There are three main stages in the process of developing meaningful performance measures (Intrafocus has developed a seven step methodology covering these three main stages as described in the Intrafocus white paper; Developing Meaningful Key Performance Indicators), they are:

1. Describe the Result
2. Describe the Measures
3. Describe the Thresholds and Targets

 

Describe the Result

For each Objective that was created in Step 3 –Strategic Objectives, there should be a desired result for that Objective. It is essential create a result for each objective using a results-oriented language. This forces us to think more precisely about what we are actually trying to achieve.

In business we have a tendency to use words and phrases like ‘best practice, optimised, world class, efficient, effective, productive. Although the implied meaning behind these words and phrases is positive, the actual meaning is vague. Objective Results using these words are not results-oriented and therefore will always fall short if used when related to performance improvement. It is always better to use words that have common meaning and cannot be vaguely interpreted.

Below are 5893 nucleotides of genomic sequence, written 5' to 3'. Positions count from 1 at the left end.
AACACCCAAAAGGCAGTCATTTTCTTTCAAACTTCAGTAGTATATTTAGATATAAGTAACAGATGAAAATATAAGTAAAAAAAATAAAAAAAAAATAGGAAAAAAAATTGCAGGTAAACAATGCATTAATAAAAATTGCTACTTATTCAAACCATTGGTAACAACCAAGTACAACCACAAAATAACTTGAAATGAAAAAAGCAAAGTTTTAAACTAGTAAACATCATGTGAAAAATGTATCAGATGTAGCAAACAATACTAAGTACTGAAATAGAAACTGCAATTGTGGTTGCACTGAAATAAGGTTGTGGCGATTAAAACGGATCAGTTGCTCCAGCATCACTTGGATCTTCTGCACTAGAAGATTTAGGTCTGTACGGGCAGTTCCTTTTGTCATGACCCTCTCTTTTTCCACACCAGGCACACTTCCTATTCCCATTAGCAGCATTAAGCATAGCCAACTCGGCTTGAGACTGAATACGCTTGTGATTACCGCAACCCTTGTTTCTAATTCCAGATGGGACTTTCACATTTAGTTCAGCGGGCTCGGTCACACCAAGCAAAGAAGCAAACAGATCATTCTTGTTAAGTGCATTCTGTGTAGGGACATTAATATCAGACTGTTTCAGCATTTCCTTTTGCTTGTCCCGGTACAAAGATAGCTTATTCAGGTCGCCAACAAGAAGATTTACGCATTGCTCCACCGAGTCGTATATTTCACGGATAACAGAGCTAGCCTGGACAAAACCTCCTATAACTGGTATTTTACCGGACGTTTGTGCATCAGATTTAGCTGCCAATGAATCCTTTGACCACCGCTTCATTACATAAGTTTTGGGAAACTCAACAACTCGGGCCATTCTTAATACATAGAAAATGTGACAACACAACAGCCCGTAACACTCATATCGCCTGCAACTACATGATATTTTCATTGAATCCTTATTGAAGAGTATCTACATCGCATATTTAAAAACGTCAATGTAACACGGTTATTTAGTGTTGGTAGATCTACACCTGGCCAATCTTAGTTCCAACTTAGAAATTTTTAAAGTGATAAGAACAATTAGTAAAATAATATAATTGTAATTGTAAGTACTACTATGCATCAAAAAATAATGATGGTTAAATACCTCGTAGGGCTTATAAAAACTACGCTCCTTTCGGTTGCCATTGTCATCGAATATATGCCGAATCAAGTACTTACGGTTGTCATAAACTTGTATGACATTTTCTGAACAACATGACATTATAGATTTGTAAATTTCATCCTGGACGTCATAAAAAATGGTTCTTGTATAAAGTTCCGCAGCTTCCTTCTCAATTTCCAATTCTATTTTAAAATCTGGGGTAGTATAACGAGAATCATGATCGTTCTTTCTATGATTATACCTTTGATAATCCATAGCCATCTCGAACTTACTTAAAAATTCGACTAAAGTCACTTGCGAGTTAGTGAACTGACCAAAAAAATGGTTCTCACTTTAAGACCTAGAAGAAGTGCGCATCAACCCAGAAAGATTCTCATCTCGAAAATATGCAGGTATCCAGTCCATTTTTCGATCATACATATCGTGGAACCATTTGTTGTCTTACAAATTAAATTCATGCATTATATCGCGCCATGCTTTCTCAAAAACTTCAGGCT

Using words that relate to how we physically perceive things in the world is a good technique to sense-check you are on the right track. For example, the objective: “Reduce the sales cycle” may have a result described as: ‘Reduce the time taken to convert a qualified lead into a sale’. If we think about how this might be physically perceived, we may change the result to ‘reduce the number of days to convert a qualified lead into a sale’. We now have an objective with a result that has full clarity in interpretation.

 

Describe the Measure

Generally there are two types of measure that can be described, Direct and Indirect. Ask the question: “Can the intended result of the objective be measured directly?” In other words, is there a clear and unambiguous way to determine the success of the result? If we take the example objective “Improve service delivery’ with the intended result of “Service delivered on time” the answer is yes, we know how long it should take and can measure against that. In the case of a direct measure, we can go straight to describing the measure.

In the case of an indirect measure, an additional step is required. Taking the example of the objective “Improve company brand image” with the intended result “Our company on-line reputation improves” there is no clear measurement that can be made. In this case we may look at other indicators that correlate to the intended result, for example “number of positive comments made on our Facebook pages”. The logical correlation is that if there are a growing number of positive comments, then our reputation will improve.